February 5, 2011

Tired of Numbers

Technically, this picture would constitute sunrise #23, but I'm getting a little tired of numbering them. It feels unnecessarily rigid and certainly doesn't contribute to meaning. Something this lovely doesn't need a catalogue number...

The SWE concert last night went alright. Things got a little tense now and then--didn't flow as well as they had in rehearsal, but now that we've worked those nervous kinks out in performance, the recording sessions today and tomorrow should be all the more secure.

I'm currently sitting in the lounge passing time until our 9:00 breakfast call. We're being provided with a big hot spread of classic breakfast fare in order to set us up well for a long and intense day of recording. I ate an apple when I left my apartment earlier, but it's no longer doing a very good job of filling my stomach. I guess I must have burned a lot of calories walking around in the cold this morning!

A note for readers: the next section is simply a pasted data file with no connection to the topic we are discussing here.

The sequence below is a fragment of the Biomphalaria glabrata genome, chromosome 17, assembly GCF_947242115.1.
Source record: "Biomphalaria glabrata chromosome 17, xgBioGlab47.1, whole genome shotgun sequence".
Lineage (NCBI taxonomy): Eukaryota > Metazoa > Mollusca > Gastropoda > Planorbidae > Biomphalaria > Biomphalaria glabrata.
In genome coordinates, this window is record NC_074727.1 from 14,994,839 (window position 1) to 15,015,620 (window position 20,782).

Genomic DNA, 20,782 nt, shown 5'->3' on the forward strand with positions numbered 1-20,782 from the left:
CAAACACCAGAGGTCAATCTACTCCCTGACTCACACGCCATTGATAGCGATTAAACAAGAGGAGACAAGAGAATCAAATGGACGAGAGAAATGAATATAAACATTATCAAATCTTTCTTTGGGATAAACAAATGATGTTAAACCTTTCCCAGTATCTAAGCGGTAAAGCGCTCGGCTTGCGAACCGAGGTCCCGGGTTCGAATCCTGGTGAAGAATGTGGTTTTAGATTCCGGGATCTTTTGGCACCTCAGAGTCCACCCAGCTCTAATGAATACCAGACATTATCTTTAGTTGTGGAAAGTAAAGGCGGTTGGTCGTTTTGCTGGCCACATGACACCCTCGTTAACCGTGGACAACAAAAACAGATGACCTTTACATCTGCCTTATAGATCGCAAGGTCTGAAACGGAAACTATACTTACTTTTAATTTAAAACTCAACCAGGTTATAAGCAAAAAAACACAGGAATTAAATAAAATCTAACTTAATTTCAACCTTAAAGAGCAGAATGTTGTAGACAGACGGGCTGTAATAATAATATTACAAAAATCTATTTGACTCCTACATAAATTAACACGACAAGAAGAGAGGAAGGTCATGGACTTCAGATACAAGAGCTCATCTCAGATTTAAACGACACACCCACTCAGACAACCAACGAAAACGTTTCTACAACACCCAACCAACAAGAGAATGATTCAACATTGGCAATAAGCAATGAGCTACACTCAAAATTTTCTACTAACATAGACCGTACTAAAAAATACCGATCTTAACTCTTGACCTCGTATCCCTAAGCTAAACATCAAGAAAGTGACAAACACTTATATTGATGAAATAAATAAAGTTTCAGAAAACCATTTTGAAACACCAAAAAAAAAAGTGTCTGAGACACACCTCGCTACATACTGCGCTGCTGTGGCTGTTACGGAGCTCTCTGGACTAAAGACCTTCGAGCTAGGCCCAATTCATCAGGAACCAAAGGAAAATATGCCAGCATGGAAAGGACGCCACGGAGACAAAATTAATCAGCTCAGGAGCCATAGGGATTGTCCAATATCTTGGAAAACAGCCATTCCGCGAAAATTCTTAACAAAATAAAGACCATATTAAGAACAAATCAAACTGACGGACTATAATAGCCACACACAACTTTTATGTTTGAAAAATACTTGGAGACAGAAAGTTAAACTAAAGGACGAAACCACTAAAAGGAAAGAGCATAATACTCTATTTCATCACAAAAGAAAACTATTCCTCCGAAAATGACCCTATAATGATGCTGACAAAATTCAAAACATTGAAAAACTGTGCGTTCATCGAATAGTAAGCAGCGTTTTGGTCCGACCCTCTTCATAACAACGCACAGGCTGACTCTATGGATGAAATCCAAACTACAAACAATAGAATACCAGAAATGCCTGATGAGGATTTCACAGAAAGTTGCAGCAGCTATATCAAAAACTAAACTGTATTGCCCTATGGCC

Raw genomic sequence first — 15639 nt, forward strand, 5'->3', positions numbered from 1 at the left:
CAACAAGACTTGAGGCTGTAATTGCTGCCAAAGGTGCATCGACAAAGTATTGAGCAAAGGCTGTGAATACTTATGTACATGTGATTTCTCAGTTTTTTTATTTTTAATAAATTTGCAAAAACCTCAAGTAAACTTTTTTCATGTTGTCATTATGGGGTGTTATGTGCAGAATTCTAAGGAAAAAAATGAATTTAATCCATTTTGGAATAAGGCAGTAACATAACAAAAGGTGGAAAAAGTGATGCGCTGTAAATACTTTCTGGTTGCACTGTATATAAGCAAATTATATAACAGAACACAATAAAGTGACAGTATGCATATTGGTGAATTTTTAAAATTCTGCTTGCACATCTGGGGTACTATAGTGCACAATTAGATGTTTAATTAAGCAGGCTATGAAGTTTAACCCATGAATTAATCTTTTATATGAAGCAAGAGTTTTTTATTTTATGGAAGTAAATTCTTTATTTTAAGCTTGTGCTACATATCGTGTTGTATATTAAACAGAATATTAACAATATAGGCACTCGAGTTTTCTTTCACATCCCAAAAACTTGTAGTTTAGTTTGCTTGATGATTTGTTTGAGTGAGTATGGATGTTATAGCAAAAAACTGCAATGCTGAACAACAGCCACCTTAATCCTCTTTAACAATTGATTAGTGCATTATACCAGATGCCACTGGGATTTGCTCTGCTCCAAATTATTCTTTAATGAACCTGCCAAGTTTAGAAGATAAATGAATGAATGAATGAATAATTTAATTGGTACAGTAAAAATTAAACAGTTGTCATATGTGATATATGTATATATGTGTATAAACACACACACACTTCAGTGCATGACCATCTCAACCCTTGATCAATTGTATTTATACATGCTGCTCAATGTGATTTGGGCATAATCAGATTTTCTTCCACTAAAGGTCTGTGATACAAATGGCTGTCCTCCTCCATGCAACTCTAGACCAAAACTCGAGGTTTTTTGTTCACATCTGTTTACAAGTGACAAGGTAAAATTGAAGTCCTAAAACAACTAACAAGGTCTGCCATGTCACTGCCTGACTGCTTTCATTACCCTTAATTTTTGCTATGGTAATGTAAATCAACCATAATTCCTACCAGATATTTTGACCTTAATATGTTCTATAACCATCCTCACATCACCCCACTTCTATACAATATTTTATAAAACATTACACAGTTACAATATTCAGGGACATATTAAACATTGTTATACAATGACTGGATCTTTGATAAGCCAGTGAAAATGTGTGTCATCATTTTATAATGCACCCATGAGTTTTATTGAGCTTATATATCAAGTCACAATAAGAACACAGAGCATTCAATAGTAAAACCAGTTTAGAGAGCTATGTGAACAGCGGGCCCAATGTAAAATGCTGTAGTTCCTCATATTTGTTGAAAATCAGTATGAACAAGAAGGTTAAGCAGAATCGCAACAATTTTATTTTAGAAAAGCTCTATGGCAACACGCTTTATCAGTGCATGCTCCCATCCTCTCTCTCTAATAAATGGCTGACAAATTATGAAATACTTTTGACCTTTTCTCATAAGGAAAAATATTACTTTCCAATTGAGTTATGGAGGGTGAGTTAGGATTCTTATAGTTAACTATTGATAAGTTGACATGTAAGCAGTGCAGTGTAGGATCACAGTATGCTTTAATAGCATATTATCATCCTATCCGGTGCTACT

I should be getting into the practice room soon. Though I'm not particularly looking forward to warming up my chops while running on empty, that minor discomfort is relatively manageable when compared to the thought of slogging through hours of recording without having had a proper warm up.

February 4, 2011

Slept In

The sun is shining gloriously this morning...but I didn't know that until I woke up at 9:00!

Last night we had an "emergency" wind ensemble (SWE) rehearsal from 9:30 to just before midnight to make up for the time we lost on snow day. When I got home, my street had been blocked off by cop cars, and a bunch of bulldozers were working to remove enormous piles of heavy snow from the road. Forget all the scraping and banging, the really bad part was that whenever these big machines back up...BEEP BEEEP BEEEEP BEEEEEEP!!!! Right outside my window! Ugh! How could they do this to me!

With that I reconfirmed a decision I'd made earlier to skip sunrise the next day and allow myself a few extra hours of rest. SWE has it's concert tonight and then 2 full days of recording on Saturday and Sunday. It would be unprofessional to show up for these engagements wasted and groggy.